This is something I've been kicking around for a few days in my head, and you may have seen it in before in comments on other sites. But here it is.
My mother had a garden when I was in high school. It only lasted one year, but we ate fresh green onions and cherry tomatoes, so she was very proud of it.
That summer, I was given weed duty. I had to go pull weeds on a semi-regular basis. Remember, this is Texas in July. It got hot. It was bad enough with the lawn. The weeds were just too much. At least that's how it felt. I hated doing it. I still hate weeding. Annoys me. That's one of the benefits of apartment life, I find.
This past weekend, I heard a speaker talk about how our actions are often the result of our beliefs, and that our beliefs are born of our thoughts. The process being, a thought left alone is cemented as belief, and beliefs over time produce action.
This got me thinking about weeds. When weeds are small, they're easy to pull. They're not strong enough to take root, and they haven't really attacked the healthy plant. However, the longer you leave a weed alone, the firmer it anchors itself, and the more it starts to threaten the health of the nearby plants. Then, if you really let it go, it becomes one of those scary killer weeds with the bristly stalk that's about the diameter of a quarter, and that sucker not only takes a lot of effort to dislodge, but it ends up ripping a huge hole in your garden, uprooting the healthy plants nearby (the ones that it hasn't already drained the life out of).
You can see where I'm going with this, right? Well, I never claimed to be particularly original.
Negative thoughts, sinful and tempting thoughts, wrong perceptions or attitudes, wrong views of self or others or God--these are our weeds. And we can either pull them early and easily, or we can pull them late, and risk ripping up whatever good things are developing in our lives.
Here's what occurred to me: there's a trade-off involved. The smaller the weed, the easier to pull, but you have to work twice as hard to catch them early. If you're lazier, you wait much longer before addressing the issue, but you risk more difficulty and damage. You also risk only pulling up the top part of the weed, and leaving the root there to sprout later and do more damage (in other words, addressing the behaviors but not the cause).
So if we are to root out the sin in our lives, the negativity, the fear and hatred and anger that creep up, we have to do so by constantly being on the lookout. By rejecting these thoughts, and making them captive to Christ, by replacing lies and untruth with Truth. This is a constant process, not something we do in waves, every few weeks or months.
And that's the hard part. Not knowing what the weeds are. Not knowing what to do. Just putting in the time and effort and diligence to do it.
That's where I'm at right now. I don't spend enough time pulling weeds.
UPDATE: You know, as I reread this, I was struck with how incredibly works-based and graceless it sounded.
So here's the other side of the coin: I'm not going to be able to pull all the weeds fast enough. I'm just not. I'm not that good. I'm not that strong. There are going to be times when I will work so hard at tending to the "weeds" I see, that I forget to water and feed the good plants that are growing. When I will run myself into the ground trying to do so much, that I don't allow growth to occur at all.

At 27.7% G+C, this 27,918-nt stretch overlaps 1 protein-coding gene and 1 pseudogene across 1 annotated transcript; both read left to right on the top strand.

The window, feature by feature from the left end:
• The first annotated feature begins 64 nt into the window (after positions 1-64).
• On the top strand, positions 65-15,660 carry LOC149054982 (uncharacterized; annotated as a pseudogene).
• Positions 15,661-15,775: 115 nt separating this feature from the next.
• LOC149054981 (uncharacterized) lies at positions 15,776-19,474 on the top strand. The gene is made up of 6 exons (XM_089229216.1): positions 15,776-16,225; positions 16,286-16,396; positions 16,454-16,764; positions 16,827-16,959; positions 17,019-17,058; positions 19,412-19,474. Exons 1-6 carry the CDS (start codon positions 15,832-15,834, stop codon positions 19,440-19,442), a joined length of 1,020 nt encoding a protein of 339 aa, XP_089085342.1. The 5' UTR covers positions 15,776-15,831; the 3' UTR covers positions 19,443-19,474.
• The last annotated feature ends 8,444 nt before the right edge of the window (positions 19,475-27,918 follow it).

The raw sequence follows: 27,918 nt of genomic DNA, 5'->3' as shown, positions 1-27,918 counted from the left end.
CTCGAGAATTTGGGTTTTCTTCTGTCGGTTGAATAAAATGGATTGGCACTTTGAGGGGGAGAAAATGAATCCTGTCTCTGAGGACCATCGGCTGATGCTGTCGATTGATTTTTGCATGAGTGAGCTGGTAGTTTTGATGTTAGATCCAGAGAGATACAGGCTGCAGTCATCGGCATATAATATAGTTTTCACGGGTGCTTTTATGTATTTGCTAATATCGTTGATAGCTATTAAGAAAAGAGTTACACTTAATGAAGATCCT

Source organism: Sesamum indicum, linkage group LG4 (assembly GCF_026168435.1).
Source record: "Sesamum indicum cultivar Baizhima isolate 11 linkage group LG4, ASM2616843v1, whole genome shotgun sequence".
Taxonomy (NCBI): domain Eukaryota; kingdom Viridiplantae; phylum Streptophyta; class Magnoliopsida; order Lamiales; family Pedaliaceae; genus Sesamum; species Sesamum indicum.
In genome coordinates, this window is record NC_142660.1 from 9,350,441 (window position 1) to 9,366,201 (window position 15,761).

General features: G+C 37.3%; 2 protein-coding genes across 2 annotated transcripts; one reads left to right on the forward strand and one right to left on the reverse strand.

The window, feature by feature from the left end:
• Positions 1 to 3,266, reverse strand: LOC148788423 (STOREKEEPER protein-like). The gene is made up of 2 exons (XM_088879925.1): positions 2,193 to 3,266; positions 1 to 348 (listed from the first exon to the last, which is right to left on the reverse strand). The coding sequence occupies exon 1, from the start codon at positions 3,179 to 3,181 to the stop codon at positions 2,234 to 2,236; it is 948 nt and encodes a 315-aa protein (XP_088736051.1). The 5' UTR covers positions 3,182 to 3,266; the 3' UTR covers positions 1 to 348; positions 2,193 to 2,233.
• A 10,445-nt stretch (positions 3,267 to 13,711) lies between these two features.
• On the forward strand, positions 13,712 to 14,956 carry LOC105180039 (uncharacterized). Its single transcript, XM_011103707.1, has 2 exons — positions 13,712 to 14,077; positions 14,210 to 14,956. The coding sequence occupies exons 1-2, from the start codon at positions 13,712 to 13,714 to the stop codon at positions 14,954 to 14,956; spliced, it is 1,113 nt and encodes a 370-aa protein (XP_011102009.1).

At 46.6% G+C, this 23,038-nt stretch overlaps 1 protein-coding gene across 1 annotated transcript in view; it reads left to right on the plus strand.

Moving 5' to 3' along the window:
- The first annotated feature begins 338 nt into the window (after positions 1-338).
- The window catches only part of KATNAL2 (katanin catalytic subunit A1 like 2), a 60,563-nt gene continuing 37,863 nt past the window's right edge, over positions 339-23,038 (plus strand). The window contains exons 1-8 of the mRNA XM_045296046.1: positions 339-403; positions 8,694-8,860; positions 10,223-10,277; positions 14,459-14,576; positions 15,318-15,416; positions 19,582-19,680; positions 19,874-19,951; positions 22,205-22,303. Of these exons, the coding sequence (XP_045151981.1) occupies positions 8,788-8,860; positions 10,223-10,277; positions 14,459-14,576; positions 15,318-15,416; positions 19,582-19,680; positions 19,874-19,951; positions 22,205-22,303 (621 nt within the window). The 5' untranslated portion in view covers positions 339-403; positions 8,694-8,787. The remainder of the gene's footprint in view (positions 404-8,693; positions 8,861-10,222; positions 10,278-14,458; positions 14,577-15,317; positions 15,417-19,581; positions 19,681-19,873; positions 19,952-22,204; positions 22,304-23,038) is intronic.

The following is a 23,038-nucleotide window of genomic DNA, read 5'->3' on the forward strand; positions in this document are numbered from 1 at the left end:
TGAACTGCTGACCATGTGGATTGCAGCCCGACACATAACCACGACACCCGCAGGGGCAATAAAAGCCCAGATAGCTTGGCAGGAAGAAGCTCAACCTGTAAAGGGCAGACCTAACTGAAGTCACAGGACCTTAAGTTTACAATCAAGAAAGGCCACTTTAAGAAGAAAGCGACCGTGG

Okay, okay, enough analogy...
The garden--my heart, my mind--is God's. It is covered by His grace. And when I falter and fail (which is hourly), His grace is sufficient in my weakness.
No one can make themselves perfect through an act of will or determination. Ben Franklin couldn't do it. I can't do it. You can't do it. We are broken. Always were, always are. Even at our best, we're still broken and in need of salvation.
What I think I was getting at is that there still has to be some effort on my end of it. Pursuing the knowledge of and relationship with the Holy God means that I can give no place in my life to falsehood and evil. I have to "take thoughts captive"--that's not just a passive idea; it implies that I am hunting them down, doesn't it?
So the weeding analogy isn't about becoming perfect by my own strength--it's about constantly submitting myself to Christ, and daily putting to death my own sinful nature and agenda for the sake of His righteousness. Weeding in that context means finding every thought, every notion, that runs counter to the work of Christ in my life, and applying Scripture to it, so that the destructive can die and the life-giving can grow.
The danger is that we can become so works-focused in how we see the Christian journey that we think that our garden is for the purpose of killing weeds instead of growing fruit. That's the real purpose: growth. Relationship. The Destroyer sows weeds in our life to try to stop that growth. Our job is to guard the work of God in our lives, to cultivate disciplines and habits that produce growth, so that we may experience life with God as best as we can on earth.
I don't want you to be confused or discouraged by the first half of this post. I may end up pulling it down completely, because it started saying something I didn't really intend for it to.
But the fact is, we all have a weed problem. Works is not the answer. Lack of works is not the answer. Following Christ is the answer. And following Christ means combining obedience with faith, works with grace, so that we don't swing to either extreme and miss the point.